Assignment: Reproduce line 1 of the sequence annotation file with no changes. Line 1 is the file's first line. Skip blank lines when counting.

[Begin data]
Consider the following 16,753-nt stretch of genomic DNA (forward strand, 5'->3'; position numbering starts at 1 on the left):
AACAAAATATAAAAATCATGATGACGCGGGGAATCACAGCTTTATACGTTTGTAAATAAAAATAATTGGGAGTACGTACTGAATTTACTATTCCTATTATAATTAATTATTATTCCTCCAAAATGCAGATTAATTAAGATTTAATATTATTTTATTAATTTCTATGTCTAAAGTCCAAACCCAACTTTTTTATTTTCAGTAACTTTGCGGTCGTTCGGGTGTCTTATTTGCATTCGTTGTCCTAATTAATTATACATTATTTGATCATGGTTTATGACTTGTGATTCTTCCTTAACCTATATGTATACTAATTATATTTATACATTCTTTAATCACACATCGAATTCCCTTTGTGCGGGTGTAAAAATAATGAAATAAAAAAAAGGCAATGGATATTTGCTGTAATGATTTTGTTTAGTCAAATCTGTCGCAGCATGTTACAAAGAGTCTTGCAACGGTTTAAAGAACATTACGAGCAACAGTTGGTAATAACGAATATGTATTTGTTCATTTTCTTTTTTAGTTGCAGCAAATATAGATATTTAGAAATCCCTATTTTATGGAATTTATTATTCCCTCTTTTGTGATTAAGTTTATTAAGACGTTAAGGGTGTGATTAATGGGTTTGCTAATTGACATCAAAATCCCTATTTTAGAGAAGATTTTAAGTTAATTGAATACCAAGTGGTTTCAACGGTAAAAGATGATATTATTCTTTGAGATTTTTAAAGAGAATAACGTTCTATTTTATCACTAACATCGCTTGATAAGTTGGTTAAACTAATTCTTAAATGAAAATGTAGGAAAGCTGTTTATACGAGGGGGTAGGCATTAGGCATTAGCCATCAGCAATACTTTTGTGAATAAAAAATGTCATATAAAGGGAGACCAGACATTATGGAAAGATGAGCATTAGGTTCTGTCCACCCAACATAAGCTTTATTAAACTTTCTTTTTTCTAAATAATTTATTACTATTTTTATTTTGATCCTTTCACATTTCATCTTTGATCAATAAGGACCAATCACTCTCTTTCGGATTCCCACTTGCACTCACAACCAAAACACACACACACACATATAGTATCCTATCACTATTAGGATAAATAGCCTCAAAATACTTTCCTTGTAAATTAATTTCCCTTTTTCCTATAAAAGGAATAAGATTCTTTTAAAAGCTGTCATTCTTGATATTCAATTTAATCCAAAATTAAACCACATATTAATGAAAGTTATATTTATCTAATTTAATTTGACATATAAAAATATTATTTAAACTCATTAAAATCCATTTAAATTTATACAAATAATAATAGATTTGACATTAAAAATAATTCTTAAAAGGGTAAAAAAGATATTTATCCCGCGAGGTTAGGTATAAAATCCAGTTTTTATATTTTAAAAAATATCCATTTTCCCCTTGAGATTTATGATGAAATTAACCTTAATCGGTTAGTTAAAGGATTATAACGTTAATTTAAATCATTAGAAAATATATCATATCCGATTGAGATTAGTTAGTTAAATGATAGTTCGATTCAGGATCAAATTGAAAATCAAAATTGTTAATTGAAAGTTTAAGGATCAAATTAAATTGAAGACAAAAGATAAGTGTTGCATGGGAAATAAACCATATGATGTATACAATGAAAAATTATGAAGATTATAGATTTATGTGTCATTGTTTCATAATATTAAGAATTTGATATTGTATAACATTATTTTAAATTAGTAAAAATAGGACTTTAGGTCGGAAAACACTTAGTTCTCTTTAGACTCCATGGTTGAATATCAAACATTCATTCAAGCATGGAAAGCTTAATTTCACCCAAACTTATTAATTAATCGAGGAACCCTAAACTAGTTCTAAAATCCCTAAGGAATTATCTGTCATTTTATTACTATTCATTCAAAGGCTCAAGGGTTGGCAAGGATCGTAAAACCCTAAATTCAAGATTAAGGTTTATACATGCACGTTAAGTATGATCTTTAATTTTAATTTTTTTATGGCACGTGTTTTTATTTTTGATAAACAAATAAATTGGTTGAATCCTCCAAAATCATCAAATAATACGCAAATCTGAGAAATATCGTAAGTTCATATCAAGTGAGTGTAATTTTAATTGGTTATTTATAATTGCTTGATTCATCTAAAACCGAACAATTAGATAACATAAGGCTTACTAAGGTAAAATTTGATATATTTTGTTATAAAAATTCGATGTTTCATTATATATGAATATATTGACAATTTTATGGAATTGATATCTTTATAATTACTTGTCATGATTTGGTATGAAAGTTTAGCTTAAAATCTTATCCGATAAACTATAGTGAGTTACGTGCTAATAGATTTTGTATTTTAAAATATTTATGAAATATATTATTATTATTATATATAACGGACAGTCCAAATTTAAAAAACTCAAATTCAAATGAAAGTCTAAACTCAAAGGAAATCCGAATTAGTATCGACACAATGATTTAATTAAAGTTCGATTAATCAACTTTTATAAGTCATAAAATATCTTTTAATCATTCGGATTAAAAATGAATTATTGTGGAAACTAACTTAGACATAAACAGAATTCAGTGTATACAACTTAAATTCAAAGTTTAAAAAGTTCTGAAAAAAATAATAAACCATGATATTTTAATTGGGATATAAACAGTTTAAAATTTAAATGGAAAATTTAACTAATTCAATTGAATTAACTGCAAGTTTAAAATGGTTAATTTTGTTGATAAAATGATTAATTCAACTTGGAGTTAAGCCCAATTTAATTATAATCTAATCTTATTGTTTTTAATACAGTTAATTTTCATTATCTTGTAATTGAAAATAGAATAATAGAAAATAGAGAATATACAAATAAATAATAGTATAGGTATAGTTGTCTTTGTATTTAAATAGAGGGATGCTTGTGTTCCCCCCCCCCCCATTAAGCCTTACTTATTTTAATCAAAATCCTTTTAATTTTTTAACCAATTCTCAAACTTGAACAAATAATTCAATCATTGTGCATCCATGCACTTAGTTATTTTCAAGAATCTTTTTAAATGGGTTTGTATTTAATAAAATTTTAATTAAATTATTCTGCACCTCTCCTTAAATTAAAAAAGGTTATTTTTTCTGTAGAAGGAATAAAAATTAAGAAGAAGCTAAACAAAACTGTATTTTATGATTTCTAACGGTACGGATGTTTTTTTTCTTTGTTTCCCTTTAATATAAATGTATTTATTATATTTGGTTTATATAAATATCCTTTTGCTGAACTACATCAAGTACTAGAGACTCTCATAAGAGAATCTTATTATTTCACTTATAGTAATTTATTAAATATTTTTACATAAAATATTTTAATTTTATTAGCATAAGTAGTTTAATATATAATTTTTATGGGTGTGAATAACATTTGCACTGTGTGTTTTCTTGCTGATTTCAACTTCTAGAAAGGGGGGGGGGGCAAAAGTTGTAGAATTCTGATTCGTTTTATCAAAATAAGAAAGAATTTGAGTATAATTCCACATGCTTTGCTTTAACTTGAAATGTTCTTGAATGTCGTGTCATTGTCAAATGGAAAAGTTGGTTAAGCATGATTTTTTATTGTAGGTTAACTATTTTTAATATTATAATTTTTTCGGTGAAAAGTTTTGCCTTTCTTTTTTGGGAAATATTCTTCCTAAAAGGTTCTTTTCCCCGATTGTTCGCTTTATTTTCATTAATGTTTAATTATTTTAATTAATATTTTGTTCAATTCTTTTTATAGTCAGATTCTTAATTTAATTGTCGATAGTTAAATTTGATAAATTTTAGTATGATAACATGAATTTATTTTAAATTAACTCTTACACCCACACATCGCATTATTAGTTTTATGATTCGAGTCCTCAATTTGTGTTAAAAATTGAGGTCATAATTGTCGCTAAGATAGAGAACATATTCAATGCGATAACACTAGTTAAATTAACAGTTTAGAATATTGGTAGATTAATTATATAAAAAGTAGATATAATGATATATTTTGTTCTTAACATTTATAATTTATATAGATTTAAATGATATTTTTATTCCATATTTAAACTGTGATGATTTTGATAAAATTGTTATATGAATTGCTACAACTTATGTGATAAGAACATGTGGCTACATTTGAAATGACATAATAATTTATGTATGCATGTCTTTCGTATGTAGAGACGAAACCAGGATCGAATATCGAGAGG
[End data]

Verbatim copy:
Consider the following 16,753-nt stretch of genomic DNA (forward strand, 5'->3'; position numbering starts at 1 on the left):